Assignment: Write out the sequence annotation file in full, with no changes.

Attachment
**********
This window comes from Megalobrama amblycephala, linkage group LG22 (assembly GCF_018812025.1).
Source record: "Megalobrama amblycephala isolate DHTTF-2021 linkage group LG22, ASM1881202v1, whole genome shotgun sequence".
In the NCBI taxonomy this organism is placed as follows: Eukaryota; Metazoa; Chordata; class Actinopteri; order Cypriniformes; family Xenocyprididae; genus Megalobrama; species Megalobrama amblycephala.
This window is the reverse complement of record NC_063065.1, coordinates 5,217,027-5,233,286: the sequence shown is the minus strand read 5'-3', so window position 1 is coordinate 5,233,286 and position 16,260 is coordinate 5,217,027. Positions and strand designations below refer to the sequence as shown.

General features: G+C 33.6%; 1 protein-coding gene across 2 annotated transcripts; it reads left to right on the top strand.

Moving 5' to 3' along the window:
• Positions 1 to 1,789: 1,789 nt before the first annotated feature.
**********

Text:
This window comes from Megalobrama amblycephala, linkage group LG22 (assembly GCF_018812025.1).
Source record: "Megalobrama amblycephala isolate DHTTF-2021 linkage group LG22, ASM1881202v1, whole genome shotgun sequence".
In the NCBI taxonomy this organism is placed as follows: Eukaryota; Metazoa; Chordata; class Actinopteri; order Cypriniformes; family Xenocyprididae; genus Megalobrama; species Megalobrama amblycephala.
This window is the reverse complement of record NC_063065.1, coordinates 5,217,027-5,233,286: the sequence shown is the minus strand read 5'-3', so window position 1 is coordinate 5,233,286 and position 16,260 is coordinate 5,217,027. Positions and strand designations below refer to the sequence as shown.

General features: G+C 33.6%; 1 protein-coding gene across 2 annotated transcripts; it reads left to right on the top strand.

Moving 5' to 3' along the window:
• Positions 1 to 1,789: 1,789 nt before the first annotated feature.